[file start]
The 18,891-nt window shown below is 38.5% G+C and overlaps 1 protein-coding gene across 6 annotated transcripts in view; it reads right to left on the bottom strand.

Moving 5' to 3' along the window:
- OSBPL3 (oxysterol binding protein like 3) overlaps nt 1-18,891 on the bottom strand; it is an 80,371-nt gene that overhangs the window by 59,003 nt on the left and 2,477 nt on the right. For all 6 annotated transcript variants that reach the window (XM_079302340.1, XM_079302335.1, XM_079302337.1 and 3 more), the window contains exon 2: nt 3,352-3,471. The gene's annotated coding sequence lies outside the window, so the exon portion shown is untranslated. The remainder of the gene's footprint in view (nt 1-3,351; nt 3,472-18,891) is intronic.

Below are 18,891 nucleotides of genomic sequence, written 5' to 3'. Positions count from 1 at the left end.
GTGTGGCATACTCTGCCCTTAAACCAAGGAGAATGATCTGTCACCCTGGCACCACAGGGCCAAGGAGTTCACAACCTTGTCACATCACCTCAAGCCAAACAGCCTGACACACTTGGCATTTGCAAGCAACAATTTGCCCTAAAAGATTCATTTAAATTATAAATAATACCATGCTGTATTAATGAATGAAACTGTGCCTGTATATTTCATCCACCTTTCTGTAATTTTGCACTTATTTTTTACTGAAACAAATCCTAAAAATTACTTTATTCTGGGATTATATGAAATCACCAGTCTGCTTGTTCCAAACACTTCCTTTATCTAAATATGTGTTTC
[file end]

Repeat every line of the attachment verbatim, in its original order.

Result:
The 18,891-nt window shown below is 38.5% G+C and overlaps 1 protein-coding gene across 6 annotated transcripts in view; it reads right to left on the bottom strand.

Moving 5' to 3' along the window:
- OSBPL3 (oxysterol binding protein like 3) overlaps nt 1-18,891 on the bottom strand; it is an 80,371-nt gene that overhangs the window by 59,003 nt on the left and 2,477 nt on the right. For all 6 annotated transcript variants that reach the window (XM_079302340.1, XM_079302335.1, XM_079302337.1 and 3 more), the window contains exon 2: nt 3,352-3,471. The gene's annotated coding sequence lies outside the window, so the exon portion shown is untranslated. The remainder of the gene's footprint in view (nt 1-3,351; nt 3,472-18,891) is intronic.

Below are 18,891 nucleotides of genomic sequence, written 5' to 3'. Positions count from 1 at the left end.
GTGTGGCATACTCTGCCCTTAAACCAAGGAGAATGATCTGTCACCCTGGCACCACAGGGCCAAGGAGTTCACAACCTTGTCACATCACCTCAAGCCAAACAGCCTGACACACTTGGCATTTGCAAGCAACAATTTGCCCTAAAAGATTCATTTAAATTATAAATAATACCATGCTGTATTAATGAATGAAACTGTGCCTGTATATTTCATCCACCTTTCTGTAATTTTGCACTTATTTTTTACTGAAACAAATCCTAAAAATTACTTTATTCTGGGATTATATGAAATCACCAGTCTGCTTGTTCCAAACACTTCCTTTATCTAAATATGTGTTTC